When I packed up and moved to Baltimore from Atlanta to serve in two, not yoked, urban parishes as part of a new initiative sponsored by the Diocese there was much for me to learn. There were things that I didn’t know I needed to know to lead those congregations well. Because my faith is rooted in how I understand the call the God has on my life I was able to follow Jesus into neighborhoods that had been adversely impacted by systemic racism, structural neglect, and economic divestment. I was able to minister with and to people who were recovering addicts, people challenged with mental illnesses, those who were returning citizens, those experiencing chronic homelessness, and children who had been growing up in spaces that had left seen and unseen trauma on their bodies. And while the majority of ministry up to that point had been focused on advocating for people on the margins, this was the first time that I was in sustained proximity with those who would be easy to overlook.

Using the framework that Bryan Stevenson laid out around pursuing justice; proximity, changing the narrative, being uncomfortable, and being hopeful has been invaluable. Without an unwavering faith in Jesus there is no way that I could be in these communities doing the long hard work of preaching, teaching, marching, for societal change. If I did not wake up each and every day and make a conscious decision to follow where Jesus leads, I would not be able to stand in the pulpit and preach the Good News in a world where it is difficult to parse out the “good” amid all the pain. I believe that Jesus is leading us to be co-creators with God in building on earth the equity that we will find in Heaven. I want to be part of what the Presiding Bishop has called the Jesus Movement. I want those who I’m in ministry with to be followers who understand their role in the part of the vineyard we may find ourselves in.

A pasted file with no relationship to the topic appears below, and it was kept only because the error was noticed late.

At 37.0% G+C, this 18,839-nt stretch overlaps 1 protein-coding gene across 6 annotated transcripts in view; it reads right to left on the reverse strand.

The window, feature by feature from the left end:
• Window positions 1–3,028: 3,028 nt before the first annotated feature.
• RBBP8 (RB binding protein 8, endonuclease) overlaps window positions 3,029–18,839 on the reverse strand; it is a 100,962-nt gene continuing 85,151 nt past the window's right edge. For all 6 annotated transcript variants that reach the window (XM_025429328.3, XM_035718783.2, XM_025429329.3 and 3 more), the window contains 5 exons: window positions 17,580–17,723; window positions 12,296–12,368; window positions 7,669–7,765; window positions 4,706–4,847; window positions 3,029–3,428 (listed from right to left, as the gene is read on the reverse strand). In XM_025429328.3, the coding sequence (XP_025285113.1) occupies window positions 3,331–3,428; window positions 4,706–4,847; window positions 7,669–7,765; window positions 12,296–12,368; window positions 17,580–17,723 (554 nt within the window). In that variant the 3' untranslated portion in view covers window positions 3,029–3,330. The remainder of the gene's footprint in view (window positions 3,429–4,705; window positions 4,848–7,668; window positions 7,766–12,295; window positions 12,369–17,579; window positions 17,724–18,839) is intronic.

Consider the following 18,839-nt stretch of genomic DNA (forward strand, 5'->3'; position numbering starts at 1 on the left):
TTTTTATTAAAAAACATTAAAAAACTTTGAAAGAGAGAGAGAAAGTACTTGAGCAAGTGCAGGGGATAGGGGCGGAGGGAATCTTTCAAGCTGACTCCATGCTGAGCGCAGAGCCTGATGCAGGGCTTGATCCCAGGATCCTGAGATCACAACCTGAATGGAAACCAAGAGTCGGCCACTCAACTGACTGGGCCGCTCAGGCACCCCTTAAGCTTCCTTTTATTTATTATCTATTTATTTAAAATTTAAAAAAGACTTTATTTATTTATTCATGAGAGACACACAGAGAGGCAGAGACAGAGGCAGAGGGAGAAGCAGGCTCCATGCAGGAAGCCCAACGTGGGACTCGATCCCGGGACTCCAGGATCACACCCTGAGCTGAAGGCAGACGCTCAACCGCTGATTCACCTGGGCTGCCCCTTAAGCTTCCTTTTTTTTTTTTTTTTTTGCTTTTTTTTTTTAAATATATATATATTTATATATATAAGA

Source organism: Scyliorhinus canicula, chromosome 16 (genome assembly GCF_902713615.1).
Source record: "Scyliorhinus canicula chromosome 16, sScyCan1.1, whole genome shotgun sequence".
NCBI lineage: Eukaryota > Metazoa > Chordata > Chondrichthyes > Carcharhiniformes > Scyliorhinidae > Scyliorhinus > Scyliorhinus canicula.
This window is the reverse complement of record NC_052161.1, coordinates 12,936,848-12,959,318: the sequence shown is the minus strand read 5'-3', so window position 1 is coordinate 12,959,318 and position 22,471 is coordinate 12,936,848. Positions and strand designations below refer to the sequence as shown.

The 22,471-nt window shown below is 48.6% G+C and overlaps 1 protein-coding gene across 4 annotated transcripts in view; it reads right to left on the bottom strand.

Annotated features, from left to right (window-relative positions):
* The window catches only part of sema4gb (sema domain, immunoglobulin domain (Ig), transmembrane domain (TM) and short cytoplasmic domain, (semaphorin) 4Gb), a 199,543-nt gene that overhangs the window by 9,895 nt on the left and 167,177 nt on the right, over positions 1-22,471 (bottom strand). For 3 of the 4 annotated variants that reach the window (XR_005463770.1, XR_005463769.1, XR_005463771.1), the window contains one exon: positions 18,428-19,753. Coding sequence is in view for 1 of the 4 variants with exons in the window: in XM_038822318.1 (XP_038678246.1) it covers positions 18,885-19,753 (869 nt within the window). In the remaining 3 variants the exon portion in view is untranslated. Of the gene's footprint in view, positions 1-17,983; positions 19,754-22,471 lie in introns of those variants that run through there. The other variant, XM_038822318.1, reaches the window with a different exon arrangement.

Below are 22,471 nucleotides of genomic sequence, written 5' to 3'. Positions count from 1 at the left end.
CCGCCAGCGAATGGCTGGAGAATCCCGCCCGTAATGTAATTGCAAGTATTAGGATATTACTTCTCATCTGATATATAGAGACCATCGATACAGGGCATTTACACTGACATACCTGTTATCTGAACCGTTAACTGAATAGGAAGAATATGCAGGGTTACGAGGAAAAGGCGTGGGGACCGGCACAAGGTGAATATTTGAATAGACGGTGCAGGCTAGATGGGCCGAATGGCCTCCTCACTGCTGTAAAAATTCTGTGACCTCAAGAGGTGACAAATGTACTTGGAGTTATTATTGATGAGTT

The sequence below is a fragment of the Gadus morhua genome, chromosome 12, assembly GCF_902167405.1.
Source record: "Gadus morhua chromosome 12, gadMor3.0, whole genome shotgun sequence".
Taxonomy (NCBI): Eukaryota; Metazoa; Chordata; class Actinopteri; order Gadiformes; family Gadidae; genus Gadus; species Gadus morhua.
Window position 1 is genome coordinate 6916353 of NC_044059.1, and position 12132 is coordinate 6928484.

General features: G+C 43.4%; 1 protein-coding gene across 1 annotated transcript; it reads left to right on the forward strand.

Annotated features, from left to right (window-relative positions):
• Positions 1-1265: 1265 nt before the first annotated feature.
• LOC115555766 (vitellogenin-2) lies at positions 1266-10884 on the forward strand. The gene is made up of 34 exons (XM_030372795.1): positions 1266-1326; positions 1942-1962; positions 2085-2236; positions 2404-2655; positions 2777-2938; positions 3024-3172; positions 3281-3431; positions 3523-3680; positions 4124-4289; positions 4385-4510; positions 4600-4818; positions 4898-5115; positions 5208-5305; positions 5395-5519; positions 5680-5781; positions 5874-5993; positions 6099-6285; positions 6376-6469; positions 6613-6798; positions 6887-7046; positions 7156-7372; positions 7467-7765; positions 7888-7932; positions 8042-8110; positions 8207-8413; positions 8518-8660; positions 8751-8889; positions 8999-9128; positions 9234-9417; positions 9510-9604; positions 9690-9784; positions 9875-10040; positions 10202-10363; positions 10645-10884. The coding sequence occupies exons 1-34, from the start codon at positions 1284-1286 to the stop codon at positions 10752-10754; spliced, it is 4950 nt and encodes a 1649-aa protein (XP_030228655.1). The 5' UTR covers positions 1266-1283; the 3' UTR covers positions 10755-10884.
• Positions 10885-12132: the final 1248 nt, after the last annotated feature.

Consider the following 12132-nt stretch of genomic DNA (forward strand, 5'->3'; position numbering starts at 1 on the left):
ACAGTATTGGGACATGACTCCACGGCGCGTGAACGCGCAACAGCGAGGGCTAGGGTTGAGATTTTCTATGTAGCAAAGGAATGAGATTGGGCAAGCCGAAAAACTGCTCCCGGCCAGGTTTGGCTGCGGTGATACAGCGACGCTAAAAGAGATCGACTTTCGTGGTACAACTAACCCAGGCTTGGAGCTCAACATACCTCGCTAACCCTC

Have you ever committed to—and created—an environment of racial healing, justice, and reconciliation? Tell us about it.

As an African- American woman with a certain amount of privilege I have a clear calling to do all that I can to help create access points for all of God’s people. Everyone should have the right to work, be housed, to be educated, receive medical care, and to be able to walk to school without fear of gun violence. I have always been actively part of working towards that vision.

Growing up in the northern part of Tulsa, Ok. in the shadow of the 1921 Race Riots and the legacy of the Trail of Tears taught me at a young age the role of organizing to shift the narrative and dismantle ingrained racism. By the time I was called to my present location I had spent many years marching, testifying, organizing, reorganizing, listening, and fighting alongside those living on the margins.